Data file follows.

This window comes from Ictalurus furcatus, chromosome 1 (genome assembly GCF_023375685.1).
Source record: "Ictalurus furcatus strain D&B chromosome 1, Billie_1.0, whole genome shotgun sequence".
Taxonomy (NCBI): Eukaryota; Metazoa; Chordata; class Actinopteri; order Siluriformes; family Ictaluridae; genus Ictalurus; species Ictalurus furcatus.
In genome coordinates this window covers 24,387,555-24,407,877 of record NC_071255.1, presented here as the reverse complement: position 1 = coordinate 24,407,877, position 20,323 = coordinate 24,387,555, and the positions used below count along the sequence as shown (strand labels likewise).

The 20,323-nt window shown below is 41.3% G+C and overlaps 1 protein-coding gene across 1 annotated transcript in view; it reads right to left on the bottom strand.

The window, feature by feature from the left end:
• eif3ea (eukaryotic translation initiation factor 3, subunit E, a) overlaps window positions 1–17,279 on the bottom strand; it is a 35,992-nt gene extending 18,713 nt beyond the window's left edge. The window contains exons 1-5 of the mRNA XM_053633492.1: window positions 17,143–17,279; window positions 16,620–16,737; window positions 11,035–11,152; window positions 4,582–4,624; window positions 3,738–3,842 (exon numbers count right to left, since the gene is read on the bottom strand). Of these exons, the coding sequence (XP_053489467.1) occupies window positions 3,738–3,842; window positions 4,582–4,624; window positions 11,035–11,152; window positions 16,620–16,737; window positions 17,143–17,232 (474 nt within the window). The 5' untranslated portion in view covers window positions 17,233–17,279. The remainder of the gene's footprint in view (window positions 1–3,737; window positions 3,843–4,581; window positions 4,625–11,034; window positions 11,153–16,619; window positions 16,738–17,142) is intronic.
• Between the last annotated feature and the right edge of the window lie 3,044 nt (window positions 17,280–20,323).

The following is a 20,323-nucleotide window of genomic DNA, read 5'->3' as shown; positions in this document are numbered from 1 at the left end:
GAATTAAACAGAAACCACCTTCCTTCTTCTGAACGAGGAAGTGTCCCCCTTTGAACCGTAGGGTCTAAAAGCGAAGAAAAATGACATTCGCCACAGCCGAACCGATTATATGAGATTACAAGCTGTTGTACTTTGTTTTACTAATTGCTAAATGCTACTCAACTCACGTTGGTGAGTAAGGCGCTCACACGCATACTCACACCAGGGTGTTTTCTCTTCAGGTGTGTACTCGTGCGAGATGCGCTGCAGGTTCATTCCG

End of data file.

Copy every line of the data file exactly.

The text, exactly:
This window comes from Ictalurus furcatus, chromosome 1 (genome assembly GCF_023375685.1).
Source record: "Ictalurus furcatus strain D&B chromosome 1, Billie_1.0, whole genome shotgun sequence".
Taxonomy (NCBI): Eukaryota; Metazoa; Chordata; class Actinopteri; order Siluriformes; family Ictaluridae; genus Ictalurus; species Ictalurus furcatus.
In genome coordinates this window covers 24,387,555-24,407,877 of record NC_071255.1, presented here as the reverse complement: position 1 = coordinate 24,407,877, position 20,323 = coordinate 24,387,555, and the positions used below count along the sequence as shown (strand labels likewise).

The 20,323-nt window shown below is 41.3% G+C and overlaps 1 protein-coding gene across 1 annotated transcript in view; it reads right to left on the bottom strand.

The window, feature by feature from the left end:
• eif3ea (eukaryotic translation initiation factor 3, subunit E, a) overlaps window positions 1–17,279 on the bottom strand; it is a 35,992-nt gene extending 18,713 nt beyond the window's left edge. The window contains exons 1-5 of the mRNA XM_053633492.1: window positions 17,143–17,279; window positions 16,620–16,737; window positions 11,035–11,152; window positions 4,582–4,624; window positions 3,738–3,842 (exon numbers count right to left, since the gene is read on the bottom strand). Of these exons, the coding sequence (XP_053489467.1) occupies window positions 3,738–3,842; window positions 4,582–4,624; window positions 11,035–11,152; window positions 16,620–16,737; window positions 17,143–17,232 (474 nt within the window). The 5' untranslated portion in view covers window positions 17,233–17,279. The remainder of the gene's footprint in view (window positions 1–3,737; window positions 3,843–4,581; window positions 4,625–11,034; window positions 11,153–16,619; window positions 16,738–17,142) is intronic.
• Between the last annotated feature and the right edge of the window lie 3,044 nt (window positions 17,280–20,323).

The following is a 20,323-nucleotide window of genomic DNA, read 5'->3' as shown; positions in this document are numbered from 1 at the left end:
GAATTAAACAGAAACCACCTTCCTTCTTCTGAACGAGGAAGTGTCCCCCTTTGAACCGTAGGGTCTAAAAGCGAAGAAAAATGACATTCGCCACAGCCGAACCGATTATATGAGATTACAAGCTGTTGTACTTTGTTTTACTAATTGCTAAATGCTACTCAACTCACGTTGGTGAGTAAGGCGCTCACACGCATACTCACACCAGGGTGTTTTCTCTTCAGGTGTGTACTCGTGCGAGATGCGCTGCAGGTTCATTCCG